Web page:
Background and purpose: Endostatin (ES) is a c-terminal proteolytic fragment of collagen XVIII with promising antitumour properties in several tumour models, including human glioblastoma. We hypothesized that this peptide could interact with plasma membrane ion channels and modulate their functions.
Experimental approach: Using cell proliferation and migration assays, patch clamp and Western blot analysis, we studied the effects of ES on the proliferation and migration of human glioblastoma U87 cells, mediated by T-type Ca²⁺ channels.
Key results: Extracellular application of ES reversibly inhibited T-type Ca²⁺ channel currents (T-currents) in U87 cells, whereas L-type Ca²⁺ currents were not affected. This inhibitory effect was associated with a hyperpolarizing shift in the voltage-dependence of inactivation but was independent of G-protein and protein tyrosine kinase-mediated pathways. All three α₁ subunits of T-type Ca²⁺ channels (Ca(V) 3), α(1G) (Ca(V) 3.1), α(1H) (Ca(V) 3.2) and α(1I) (Ca(V) 3.3), were endogenously expressed in U87 cells. Using transfected HEK293 or CHO cells, we showed that only Ca(V) 3.1 and Ca(V) 3.2, but not Ca(V) 3.3 or Ca(V) 1.2 (L-type), channel currents were significantly inhibited. More interestingly, ES inhibited the proliferation and migration of U87 cells in a dose-dependent manner. Pretreatment of the cells with the specific T-type Ca²⁺ channel blocker mibefradil occluded these inhibitory effects of ES.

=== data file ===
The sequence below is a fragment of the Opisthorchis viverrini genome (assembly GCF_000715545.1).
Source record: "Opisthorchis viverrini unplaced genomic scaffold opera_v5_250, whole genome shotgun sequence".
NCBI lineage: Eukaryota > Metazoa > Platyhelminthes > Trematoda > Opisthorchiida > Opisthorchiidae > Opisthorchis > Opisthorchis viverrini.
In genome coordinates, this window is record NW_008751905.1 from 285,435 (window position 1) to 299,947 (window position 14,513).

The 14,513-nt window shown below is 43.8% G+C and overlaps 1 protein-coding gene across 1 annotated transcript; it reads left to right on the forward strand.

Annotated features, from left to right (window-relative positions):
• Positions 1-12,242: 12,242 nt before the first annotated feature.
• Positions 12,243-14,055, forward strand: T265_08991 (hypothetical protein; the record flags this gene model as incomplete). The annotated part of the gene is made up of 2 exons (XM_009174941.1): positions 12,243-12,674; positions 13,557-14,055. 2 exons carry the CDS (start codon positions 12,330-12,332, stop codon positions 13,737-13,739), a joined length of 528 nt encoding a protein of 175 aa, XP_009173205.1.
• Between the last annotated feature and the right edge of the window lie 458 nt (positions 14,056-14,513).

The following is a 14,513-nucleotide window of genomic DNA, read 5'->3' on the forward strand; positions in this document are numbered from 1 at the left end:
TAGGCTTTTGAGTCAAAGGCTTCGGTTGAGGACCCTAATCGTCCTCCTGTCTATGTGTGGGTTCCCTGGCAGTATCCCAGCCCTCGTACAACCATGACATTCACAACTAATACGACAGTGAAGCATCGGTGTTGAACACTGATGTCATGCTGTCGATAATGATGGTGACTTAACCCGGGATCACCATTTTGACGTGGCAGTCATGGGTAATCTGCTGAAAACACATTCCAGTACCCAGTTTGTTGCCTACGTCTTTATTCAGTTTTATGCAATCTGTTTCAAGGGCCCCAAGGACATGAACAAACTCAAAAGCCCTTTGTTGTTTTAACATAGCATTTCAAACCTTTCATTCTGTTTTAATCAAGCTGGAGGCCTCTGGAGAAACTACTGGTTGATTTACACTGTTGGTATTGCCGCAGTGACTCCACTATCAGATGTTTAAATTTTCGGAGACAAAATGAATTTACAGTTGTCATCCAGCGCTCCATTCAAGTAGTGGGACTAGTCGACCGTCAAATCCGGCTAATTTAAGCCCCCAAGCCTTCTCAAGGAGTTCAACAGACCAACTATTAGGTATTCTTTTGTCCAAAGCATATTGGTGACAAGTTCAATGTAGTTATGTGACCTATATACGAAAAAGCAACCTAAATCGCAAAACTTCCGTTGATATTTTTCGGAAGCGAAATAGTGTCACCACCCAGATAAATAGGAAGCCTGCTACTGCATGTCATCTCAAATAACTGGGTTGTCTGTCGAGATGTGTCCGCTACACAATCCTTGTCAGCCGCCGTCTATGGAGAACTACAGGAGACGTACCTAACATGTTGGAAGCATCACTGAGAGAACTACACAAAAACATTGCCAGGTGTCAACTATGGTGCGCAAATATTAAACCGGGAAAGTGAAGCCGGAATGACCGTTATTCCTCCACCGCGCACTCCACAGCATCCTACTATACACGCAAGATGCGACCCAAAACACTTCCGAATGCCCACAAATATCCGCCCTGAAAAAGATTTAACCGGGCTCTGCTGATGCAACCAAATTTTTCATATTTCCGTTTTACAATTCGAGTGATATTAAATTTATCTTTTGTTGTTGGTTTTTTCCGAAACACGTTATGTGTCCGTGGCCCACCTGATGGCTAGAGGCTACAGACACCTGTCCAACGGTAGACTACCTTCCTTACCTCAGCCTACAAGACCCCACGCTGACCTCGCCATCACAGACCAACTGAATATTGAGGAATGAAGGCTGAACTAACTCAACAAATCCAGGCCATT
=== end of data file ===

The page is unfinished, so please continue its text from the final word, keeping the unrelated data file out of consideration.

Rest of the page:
Conclusion and implications: This study provides the first evidence that the antitumour effects of ES on glioblastoma cells is through direct inhibition of T-type Ca²⁺ channels and gives new insights into the future development of a new class of antiglioblastoma agents that target the proliferation and migration of these cells.
© 2012 The Authors. British Journal of Pharmacology © 2012 The British Pharmacological Society.